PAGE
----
This issue should not be a major fix or head-scratcher for an experienced contractor.
I'm not sure what they put on around the seam, but I'm guessing it was silicone. Whatever we go with, it will have to be removed and we'll take a look your suggestion for the acrylic. But you're correct, caulking was very amateurish.

jminv
Posts: 592
Joined: Tue Jan 02, 2018 10:58 pm

Re: Botched countertop installation - leave it as-is or risk the repair?

Post by jminv » Mon Sep 10, 2018 11:32 am

I would go for option 1 instead of 2. I really would not count on there being enough flex in the countertop to do option 2 and would actually be more concerned that it would lead to damage than option 1. I’d be concerned about cracks in the countertop from trying this and also the more probable damage to the cabinets themselves. When they use a wedge to try this, they’re probably counting on the wood to compress, not the countertop to flex, which could lead to damage underneath. If they do break anything under either scenario it’s an opportunity for further discounts given the hassle they’ve caused you.

Option 3 isn’t really an option for you, else you wouldn’t have posted about it.

MangoMama
Posts: 51
Joined: Fri Nov 04, 2016 1:45 pm

Re: Botched countertop installation - leave it as-is or risk the repair?

Post by MangoMama » Mon Sep 10, 2018 11:47 am

jminv wrote:
Mon Sep 10, 2018 11:32 am
I would go for option 1 instead of 2. I really would not count on there being enough flex in the countertop to do option 2 and would actually be more concerned that it would lead to damage than option 1. I’d be concerned about cracks in the countertop from trying this and also the more probable damage to the cabinets themselves. When they use a wedge to try this, they’re probably counting on the wood to compress, not the countertop to flex, which could lead to damage underneath. If they do break anything under either scenario it’s an opportunity for further discounts given the hassle they’ve caused you.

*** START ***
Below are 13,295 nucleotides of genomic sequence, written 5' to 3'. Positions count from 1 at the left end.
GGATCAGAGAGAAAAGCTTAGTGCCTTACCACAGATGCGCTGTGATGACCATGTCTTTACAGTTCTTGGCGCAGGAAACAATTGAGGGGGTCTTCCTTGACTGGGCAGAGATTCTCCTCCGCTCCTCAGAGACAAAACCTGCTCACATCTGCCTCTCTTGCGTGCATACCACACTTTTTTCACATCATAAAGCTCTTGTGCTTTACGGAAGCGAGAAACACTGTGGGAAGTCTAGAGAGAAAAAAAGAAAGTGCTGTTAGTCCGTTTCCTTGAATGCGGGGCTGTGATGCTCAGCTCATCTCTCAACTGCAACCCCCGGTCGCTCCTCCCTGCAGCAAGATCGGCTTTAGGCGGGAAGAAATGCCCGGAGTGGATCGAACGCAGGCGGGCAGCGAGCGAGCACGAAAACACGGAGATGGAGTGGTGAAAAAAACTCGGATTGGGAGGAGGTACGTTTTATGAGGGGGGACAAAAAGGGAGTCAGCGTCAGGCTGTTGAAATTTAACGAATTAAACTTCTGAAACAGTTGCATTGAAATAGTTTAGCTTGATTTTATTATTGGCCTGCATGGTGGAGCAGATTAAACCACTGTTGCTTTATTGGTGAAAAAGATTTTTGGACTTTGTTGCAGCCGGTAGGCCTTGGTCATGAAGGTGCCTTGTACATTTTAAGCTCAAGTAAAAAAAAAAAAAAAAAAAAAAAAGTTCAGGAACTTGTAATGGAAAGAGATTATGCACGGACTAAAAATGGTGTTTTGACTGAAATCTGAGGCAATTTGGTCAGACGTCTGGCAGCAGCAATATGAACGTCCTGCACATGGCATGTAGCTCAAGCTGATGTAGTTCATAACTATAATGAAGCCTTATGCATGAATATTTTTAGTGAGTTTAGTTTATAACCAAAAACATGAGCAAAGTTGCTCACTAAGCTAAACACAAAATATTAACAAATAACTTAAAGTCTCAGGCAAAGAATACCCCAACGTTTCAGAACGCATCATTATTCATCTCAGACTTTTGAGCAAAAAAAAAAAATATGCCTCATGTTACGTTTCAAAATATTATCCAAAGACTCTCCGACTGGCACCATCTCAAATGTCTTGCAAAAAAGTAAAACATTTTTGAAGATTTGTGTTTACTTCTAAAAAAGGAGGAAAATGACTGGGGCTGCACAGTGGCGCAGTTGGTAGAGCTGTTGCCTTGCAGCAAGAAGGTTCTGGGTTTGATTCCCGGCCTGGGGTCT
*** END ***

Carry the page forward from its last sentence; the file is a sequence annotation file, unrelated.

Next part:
Option 3 isn’t really an option for you, else you wouldn’t have posted about it.
Bingo. Any compression or flex would be "hidden" to the customer and they could declare victory and move on.

Option 3 seemed like a possible option this weekend until I posted this morning. Mainly because the whole remodel and this issue has taken a toll on me and my spouse.

researcher
Posts: 640
Joined: Thu Mar 12, 2015 7:05 pm

Re: Botched countertop installation - leave it as-is or risk the repair?

Post by researcher » Mon Sep 10, 2018 11:52 am

After seeing the pictures you posted, there is NO WAY I would rip out the counters to redo the installation.
- The countertops fully overlap the sink "flange"
- There is only a tiny gap between the top of the sink and the bottom of the counter

I would do as suggested below (and is specified in the instructions you posted).
Only a tiny bead of caulk is needed, and you can push it into the crack with your finger while you are smoothing/cleaning the caulk line.
The chances of splashing water getting by this first layer of caulk and damaging the cabinetry are slim to none, meaning the second layer of caulk that is missing on the flange isn't critical.

You are going to cause much more mess, hassle, & problems (broken countertops, gouged cabinets, dinged up walls, ect) than it's worth to add one bead of caulk. Just inspect the caulk once/year and touch-up/replace as necessary. I bet you will go a decade before having to touch it.
lthenderson wrote: